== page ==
This part of the guide identifies key collections of data that can be exported and analyzed in analytical software. In general, you can select microdata based on narrative descriptions and data documentation. See the aggregate data tab for data in tables, which often can be exported and combined for analysis.
Resources on this page are grouped under these headings: Overview of issues in locating data; Major data repositories; VT Library data services; International demographic/economic data collections, US-centric data repositories; Governance data collections; International electoral data portals, US social & opinion data collections; International social survey archives; Miscellaneous data collections, and guidance on citing data you use.
Data can be hard to work with. The VT libraries has a team of informatics consultants to help you with methodology, interpretation, visualization, and management/curation of your research data. Some tabs in this guide are maintained by members of the library's data service group.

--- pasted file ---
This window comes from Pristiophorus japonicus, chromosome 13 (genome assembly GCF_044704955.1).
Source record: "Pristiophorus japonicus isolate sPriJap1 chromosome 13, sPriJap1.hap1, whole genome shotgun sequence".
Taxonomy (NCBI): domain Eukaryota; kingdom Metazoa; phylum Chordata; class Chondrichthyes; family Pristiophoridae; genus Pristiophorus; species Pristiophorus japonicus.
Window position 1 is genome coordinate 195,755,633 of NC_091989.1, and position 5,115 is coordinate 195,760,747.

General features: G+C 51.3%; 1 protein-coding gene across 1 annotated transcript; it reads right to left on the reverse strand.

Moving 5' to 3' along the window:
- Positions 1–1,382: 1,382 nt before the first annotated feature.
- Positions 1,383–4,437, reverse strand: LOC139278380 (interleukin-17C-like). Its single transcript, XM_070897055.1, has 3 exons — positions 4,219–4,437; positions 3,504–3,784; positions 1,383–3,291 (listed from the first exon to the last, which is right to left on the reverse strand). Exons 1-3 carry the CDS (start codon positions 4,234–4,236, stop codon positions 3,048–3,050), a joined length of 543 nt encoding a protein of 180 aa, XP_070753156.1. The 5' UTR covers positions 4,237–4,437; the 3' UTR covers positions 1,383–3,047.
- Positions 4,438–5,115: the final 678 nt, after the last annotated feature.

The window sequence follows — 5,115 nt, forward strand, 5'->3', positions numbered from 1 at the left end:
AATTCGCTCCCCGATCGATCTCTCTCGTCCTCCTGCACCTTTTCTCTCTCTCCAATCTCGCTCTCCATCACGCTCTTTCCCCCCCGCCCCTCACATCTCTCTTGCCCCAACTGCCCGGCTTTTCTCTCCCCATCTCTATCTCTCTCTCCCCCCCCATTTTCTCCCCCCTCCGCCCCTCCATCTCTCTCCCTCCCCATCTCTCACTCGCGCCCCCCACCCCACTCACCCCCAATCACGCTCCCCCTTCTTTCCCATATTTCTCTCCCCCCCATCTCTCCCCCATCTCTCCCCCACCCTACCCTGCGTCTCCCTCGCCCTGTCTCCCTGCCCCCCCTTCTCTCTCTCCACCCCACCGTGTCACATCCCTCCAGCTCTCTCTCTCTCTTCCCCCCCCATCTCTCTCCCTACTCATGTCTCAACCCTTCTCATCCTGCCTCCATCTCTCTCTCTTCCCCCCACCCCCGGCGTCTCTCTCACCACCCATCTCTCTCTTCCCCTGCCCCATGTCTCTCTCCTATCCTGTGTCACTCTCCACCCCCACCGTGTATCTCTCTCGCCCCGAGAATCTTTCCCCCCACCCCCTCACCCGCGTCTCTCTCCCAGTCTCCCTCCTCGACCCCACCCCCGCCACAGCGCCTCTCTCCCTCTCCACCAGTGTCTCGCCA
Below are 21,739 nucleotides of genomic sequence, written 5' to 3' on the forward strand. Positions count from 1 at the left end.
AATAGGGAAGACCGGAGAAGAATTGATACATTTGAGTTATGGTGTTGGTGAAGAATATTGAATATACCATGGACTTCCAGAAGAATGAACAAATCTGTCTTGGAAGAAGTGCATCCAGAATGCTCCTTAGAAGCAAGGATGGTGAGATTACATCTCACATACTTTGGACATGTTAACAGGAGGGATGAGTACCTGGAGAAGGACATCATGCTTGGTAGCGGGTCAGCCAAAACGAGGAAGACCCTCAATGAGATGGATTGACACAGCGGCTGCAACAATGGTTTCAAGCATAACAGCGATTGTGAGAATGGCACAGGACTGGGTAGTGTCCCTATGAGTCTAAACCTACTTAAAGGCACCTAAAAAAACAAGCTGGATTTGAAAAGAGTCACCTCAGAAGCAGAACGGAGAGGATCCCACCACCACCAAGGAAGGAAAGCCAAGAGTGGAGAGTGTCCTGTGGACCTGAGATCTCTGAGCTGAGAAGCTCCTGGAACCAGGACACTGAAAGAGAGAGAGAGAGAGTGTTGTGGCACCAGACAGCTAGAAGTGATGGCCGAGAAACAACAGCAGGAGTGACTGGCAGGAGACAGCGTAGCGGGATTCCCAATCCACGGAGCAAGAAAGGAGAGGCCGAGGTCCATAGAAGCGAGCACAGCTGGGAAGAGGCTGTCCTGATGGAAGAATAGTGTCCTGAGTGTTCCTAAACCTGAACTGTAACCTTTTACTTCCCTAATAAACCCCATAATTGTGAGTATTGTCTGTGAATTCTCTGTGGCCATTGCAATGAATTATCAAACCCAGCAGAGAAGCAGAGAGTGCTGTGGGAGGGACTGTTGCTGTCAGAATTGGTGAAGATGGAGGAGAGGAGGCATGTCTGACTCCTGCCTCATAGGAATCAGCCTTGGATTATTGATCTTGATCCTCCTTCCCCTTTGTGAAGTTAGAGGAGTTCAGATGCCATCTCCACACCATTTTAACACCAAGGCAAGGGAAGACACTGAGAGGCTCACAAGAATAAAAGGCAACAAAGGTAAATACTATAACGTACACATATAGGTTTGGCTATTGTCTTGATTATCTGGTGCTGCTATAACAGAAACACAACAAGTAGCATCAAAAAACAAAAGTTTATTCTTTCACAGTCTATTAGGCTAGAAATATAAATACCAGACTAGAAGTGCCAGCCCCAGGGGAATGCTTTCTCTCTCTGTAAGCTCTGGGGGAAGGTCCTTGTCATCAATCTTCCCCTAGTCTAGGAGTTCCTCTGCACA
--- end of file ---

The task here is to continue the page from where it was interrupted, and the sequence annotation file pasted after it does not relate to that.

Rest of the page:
It can be hard to describe, much less find, data you want. The VT library's Discovery Search does not distinguish data from other kinds of information. It won't help you identify aggregate numerical data in tables nor datasets of microdata analyzed with sophisticated quantitative or qualitative software.
We provide Data Planet both as a
It's tempting to start search engines to find numerical and geospatial data. This is a good start for finding what data exist about something. They may not be as effective if you're interested in the variety of data available about a place.
Compilations of data, such as RAND State Statistics, PolicyMap, and traditional statistical abstracts usually group aggregate data according to predefined themes that may reflect the goals and practices of the compilers rather than your own.
If you want to start by searching for variables:
If you prefer to start by browsing by topic or place: